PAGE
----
The homecoming has been auspiciously calm and welcoming for the pair so far. Kreidler never left his longtime Davis home, so his commute has relaxed. Gleason, who was renting in Pacifica, will move back into his Sacramento home this fall.

Their return does place them opposite former colleague Grant Napear at their old radio home, KHTK. Napear, the television voice of the Sacramento Kings, has long hosted his own weekday afternoon sports talk show from 3-7 p.m. Napear said he was unconcerned by the re-emergence of the Rise Guys on his turf.

“This might surprise you, but I don’t really have an opinion on it,” Napear said. He observed, as Gleason and Kreidler also noted, that the competition comes from whoever else is on the air at that time – anywhere.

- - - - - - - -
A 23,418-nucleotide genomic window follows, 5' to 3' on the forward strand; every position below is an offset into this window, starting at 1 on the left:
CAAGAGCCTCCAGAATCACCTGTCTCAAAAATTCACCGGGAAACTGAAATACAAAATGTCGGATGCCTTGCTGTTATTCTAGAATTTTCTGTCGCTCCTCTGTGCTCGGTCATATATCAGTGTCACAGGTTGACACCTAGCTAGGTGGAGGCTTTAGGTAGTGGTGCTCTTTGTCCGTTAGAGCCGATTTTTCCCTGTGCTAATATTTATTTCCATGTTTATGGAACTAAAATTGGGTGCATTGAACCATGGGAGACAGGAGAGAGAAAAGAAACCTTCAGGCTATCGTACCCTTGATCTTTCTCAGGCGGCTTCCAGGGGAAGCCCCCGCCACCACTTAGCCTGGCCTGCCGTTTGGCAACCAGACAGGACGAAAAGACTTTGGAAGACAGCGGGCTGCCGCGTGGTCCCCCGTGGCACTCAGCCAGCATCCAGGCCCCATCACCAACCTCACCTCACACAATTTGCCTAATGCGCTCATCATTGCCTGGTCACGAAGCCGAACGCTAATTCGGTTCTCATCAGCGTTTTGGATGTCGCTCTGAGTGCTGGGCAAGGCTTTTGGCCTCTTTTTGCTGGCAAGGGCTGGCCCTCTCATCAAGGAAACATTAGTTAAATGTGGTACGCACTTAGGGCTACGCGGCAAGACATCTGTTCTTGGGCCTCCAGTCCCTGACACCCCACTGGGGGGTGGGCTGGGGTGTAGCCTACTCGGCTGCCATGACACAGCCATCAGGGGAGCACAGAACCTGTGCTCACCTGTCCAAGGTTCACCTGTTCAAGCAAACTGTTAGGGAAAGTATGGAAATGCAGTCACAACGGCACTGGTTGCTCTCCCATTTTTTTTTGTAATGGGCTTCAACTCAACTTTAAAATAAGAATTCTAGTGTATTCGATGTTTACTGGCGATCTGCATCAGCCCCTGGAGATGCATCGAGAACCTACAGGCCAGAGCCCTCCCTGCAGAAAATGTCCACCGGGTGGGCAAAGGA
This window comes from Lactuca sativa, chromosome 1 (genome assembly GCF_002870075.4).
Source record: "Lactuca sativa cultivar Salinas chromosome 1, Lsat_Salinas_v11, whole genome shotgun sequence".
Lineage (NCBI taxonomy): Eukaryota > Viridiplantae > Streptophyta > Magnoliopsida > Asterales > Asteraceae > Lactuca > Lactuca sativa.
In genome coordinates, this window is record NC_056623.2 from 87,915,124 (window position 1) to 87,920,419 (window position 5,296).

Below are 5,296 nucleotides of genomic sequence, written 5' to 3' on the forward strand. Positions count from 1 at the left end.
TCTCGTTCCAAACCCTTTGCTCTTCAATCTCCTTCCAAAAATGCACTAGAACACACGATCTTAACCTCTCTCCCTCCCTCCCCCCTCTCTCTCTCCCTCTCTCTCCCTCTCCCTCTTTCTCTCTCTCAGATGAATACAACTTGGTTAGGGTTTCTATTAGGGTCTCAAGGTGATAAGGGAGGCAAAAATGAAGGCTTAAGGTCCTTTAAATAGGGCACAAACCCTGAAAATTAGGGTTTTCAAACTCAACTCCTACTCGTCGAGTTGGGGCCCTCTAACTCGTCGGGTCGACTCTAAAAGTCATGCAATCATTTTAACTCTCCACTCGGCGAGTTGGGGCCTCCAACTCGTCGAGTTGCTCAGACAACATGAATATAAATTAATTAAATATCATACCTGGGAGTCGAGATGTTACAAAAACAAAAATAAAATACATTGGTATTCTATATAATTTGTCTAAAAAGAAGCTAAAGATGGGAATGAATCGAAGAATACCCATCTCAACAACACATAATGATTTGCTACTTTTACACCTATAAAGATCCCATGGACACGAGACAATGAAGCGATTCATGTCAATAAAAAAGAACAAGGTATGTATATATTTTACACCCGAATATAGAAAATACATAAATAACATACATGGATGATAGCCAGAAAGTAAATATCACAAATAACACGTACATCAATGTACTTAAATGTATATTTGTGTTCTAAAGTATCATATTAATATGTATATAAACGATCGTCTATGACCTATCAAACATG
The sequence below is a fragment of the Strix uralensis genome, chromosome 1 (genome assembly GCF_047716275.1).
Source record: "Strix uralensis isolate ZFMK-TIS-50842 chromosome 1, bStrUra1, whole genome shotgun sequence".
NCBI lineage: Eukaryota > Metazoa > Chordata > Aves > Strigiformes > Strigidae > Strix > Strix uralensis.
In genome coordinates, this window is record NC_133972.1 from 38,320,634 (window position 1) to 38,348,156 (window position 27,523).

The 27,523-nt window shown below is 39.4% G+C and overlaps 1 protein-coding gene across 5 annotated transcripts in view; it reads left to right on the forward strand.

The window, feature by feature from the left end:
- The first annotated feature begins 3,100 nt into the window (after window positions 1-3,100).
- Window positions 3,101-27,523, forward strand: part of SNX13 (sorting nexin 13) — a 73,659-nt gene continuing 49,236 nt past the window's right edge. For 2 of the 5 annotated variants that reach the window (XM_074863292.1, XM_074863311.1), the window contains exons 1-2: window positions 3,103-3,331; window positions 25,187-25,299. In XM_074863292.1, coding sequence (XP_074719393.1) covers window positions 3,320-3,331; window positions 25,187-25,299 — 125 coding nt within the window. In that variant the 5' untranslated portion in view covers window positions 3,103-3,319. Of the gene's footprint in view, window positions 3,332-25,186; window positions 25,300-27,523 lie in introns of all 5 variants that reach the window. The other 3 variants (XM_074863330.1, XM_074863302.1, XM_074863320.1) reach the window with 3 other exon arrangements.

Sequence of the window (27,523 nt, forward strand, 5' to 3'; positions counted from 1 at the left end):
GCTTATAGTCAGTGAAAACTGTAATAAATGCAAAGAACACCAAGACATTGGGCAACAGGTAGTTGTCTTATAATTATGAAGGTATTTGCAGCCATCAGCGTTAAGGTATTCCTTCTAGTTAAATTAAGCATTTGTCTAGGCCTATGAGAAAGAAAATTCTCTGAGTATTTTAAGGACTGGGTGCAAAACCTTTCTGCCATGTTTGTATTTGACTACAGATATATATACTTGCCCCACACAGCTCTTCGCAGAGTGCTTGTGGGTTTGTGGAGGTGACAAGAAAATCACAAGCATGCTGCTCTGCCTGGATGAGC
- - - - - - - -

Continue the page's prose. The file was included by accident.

“I don’t prepare for my show based on what anybody else in the stratosphere is doing with their radio waves,” Napear said. “I just prepare my show, and I’ve been doing it for 20 years the same way.”

Gleason and Kreidler plan on being as current as possible, monitoring trending topics as well as understanding their sports entertainment show may not always be just fun and games. They believe the best shows are personal and resonate from topics they and the listeners are truly passionate about.

While their name doesn’t make as much sense now that they’ll be on in the afternoon, Gleason said the 1320 management feels it still has cachet in town.

Kreidler matter-of-factly observed that radio is a “weird business.” He said he and Gleason feel lucky to be back in Sacramento.

“I know an awful lot of people who had a great radio adventure, but they’re not in radio anymore,” Kreidler said.

“We’ve been able to have a great radio adventure, learn from it, get better and keep moving.”